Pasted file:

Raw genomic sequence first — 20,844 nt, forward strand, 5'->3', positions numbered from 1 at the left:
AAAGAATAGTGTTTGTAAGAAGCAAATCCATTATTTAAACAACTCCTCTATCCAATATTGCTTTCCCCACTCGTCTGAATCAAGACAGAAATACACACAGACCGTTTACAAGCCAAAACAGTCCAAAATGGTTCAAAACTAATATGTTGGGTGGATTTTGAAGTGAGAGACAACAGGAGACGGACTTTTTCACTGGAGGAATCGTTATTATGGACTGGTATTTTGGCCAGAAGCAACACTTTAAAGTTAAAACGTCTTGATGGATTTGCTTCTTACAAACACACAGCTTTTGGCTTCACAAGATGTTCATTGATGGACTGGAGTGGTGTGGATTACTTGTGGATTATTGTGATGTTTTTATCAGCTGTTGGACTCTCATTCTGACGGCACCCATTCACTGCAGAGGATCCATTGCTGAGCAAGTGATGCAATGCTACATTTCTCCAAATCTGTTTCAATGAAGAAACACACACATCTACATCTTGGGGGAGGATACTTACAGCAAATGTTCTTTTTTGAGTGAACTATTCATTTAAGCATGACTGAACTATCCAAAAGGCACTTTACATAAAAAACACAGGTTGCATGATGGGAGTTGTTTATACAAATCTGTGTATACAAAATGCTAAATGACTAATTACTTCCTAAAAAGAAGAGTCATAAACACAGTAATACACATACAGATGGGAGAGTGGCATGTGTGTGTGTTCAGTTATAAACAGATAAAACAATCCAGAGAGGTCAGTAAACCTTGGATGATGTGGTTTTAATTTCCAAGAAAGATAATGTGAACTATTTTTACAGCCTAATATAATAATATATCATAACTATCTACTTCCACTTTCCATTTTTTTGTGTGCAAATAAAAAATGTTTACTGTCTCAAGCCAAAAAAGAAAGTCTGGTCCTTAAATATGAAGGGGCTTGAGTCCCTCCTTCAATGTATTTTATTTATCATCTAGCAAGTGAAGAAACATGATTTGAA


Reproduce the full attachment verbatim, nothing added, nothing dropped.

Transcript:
Raw genomic sequence first — 20,844 nt, forward strand, 5'->3', positions numbered from 1 at the left:
AAAGAATAGTGTTTGTAAGAAGCAAATCCATTATTTAAACAACTCCTCTATCCAATATTGCTTTCCCCACTCGTCTGAATCAAGACAGAAATACACACAGACCGTTTACAAGCCAAAACAGTCCAAAATGGTTCAAAACTAATATGTTGGGTGGATTTTGAAGTGAGAGACAACAGGAGACGGACTTTTTCACTGGAGGAATCGTTATTATGGACTGGTATTTTGGCCAGAAGCAACACTTTAAAGTTAAAACGTCTTGATGGATTTGCTTCTTACAAACACACAGCTTTTGGCTTCACAAGATGTTCATTGATGGACTGGAGTGGTGTGGATTACTTGTGGATTATTGTGATGTTTTTATCAGCTGTTGGACTCTCATTCTGACGGCACCCATTCACTGCAGAGGATCCATTGCTGAGCAAGTGATGCAATGCTACATTTCTCCAAATCTGTTTCAATGAAGAAACACACACATCTACATCTTGGGGGAGGATACTTACAGCAAATGTTCTTTTTTGAGTGAACTATTCATTTAAGCATGACTGAACTATCCAAAAGGCACTTTACATAAAAAACACAGGTTGCATGATGGGAGTTGTTTATACAAATCTGTGTATACAAAATGCTAAATGACTAATTACTTCCTAAAAAGAAGAGTCATAAACACAGTAATACACATACAGATGGGAGAGTGGCATGTGTGTGTGTTCAGTTATAAACAGATAAAACAATCCAGAGAGGTCAGTAAACCTTGGATGATGTGGTTTTAATTTCCAAGAAAGATAATGTGAACTATTTTTACAGCCTAATATAATAATATATCATAACTATCTACTTCCACTTTCCATTTTTTTGTGTGCAAATAAAAAATGTTTACTGTCTCAAGCCAAAAAAGAAAGTCTGGTCCTTAAATATGAAGGGGCTTGAGTCCCTCCTTCAATGTATTTTATTTATCATCTAGCAAGTGAAGAAACATGATTTGAA